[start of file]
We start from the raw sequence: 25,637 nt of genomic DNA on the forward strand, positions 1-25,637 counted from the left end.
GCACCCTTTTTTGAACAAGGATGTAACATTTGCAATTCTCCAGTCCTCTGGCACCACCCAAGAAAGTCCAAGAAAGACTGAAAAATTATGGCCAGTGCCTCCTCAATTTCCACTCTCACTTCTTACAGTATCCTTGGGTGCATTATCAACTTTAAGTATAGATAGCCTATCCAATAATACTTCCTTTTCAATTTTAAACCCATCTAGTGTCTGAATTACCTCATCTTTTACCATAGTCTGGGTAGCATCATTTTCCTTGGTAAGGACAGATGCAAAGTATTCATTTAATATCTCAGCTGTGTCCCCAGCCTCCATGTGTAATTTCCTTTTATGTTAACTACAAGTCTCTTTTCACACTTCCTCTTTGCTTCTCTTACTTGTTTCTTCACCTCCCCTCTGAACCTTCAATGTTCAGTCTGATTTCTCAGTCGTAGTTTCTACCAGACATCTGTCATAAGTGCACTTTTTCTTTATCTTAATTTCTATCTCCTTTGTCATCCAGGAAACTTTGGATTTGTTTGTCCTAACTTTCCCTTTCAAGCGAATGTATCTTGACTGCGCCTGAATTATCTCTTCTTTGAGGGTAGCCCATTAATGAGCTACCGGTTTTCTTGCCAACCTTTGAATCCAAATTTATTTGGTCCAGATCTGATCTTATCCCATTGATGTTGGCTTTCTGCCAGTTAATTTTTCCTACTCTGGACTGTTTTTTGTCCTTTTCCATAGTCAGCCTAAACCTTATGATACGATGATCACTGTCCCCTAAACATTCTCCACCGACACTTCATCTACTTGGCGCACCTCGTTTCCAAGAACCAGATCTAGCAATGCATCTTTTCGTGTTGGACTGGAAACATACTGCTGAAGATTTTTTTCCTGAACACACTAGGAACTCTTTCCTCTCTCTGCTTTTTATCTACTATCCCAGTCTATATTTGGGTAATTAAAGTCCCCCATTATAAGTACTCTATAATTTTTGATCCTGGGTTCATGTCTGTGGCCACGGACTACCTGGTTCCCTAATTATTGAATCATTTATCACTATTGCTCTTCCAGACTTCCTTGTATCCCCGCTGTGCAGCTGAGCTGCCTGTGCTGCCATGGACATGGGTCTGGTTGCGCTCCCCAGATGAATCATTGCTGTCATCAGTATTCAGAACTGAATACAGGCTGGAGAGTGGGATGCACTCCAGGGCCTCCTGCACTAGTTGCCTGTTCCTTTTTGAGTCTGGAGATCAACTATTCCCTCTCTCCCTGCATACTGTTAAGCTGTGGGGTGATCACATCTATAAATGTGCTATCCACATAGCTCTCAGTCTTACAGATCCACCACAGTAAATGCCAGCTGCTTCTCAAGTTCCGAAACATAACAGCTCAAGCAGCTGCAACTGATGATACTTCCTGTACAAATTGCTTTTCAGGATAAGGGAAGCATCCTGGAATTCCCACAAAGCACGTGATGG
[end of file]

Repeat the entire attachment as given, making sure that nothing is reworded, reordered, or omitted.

We start from the raw sequence: 25,637 nt of genomic DNA on the forward strand, positions 1-25,637 counted from the left end.
GCACCCTTTTTTGAACAAGGATGTAACATTTGCAATTCTCCAGTCCTCTGGCACCACCCAAGAAAGTCCAAGAAAGACTGAAAAATTATGGCCAGTGCCTCCTCAATTTCCACTCTCACTTCTTACAGTATCCTTGGGTGCATTATCAACTTTAAGTATAGATAGCCTATCCAATAATACTTCCTTTTCAATTTTAAACCCATCTAGTGTCTGAATTACCTCATCTTTTACCATAGTCTGGGTAGCATCATTTTCCTTGGTAAGGACAGATGCAAAGTATTCATTTAATATCTCAGCTGTGTCCCCAGCCTCCATGTGTAATTTCCTTTTATGTTAACTACAAGTCTCTTTTCACACTTCCTCTTTGCTTCTCTTACTTGTTTCTTCACCTCCCCTCTGAACCTTCAATGTTCAGTCTGATTTCTCAGTCGTAGTTTCTACCAGACATCTGTCATAAGTGCACTTTTTCTTTATCTTAATTTCTATCTCCTTTGTCATCCAGGAAACTTTGGATTTGTTTGTCCTAACTTTCCCTTTCAAGCGAATGTATCTTGACTGCGCCTGAATTATCTCTTCTTTGAGGGTAGCCCATTAATGAGCTACCGGTTTTCTTGCCAACCTTTGAATCCAAATTTATTTGGTCCAGATCTGATCTTATCCCATTGATGTTGGCTTTCTGCCAGTTAATTTTTCCTACTCTGGACTGTTTTTTGTCCTTTTCCATAGTCAGCCTAAACCTTATGATACGATGATCACTGTCCCCTAAACATTCTCCACCGACACTTCATCTACTTGGCGCACCTCGTTTCCAAGAACCAGATCTAGCAATGCATCTTTTCGTGTTGGACTGGAAACATACTGCTGAAGATTTTTTTCCTGAACACACTAGGAACTCTTTCCTCTCTCTGCTTTTTATCTACTATCCCAGTCTATATTTGGGTAATTAAAGTCCCCCATTATAAGTACTCTATAATTTTTGATCCTGGGTTCATGTCTGTGGCCACGGACTACCTGGTTCCCTAATTATTGAATCATTTATCACTATTGCTCTTCCAGACTTCCTTGTATCCCCGCTGTGCAGCTGAGCTGCCTGTGCTGCCATGGACATGGGTCTGGTTGCGCTCCCCAGATGAATCATTGCTGTCATCAGTATTCAGAACTGAATACAGGCTGGAGAGTGGGATGCACTCCAGGGCCTCCTGCACTAGTTGCCTGTTCCTTTTTGAGTCTGGAGATCAACTATTCCCTCTCTCCCTGCATACTGTTAAGCTGTGGGGTGATCACATCTATAAATGTGCTATCCACATAGCTCTCAGTCTTACAGATCCACCACAGTAAATGCCAGCTGCTTCTCAAGTTCCGAAACATAACAGCTCAAGCAGCTGCAACTGATGATACTTCCTGTACAAATTGCTTTTCAGGATAAGGGAAGCATCCTGGAATTCCCACAAAGCACGTGATGG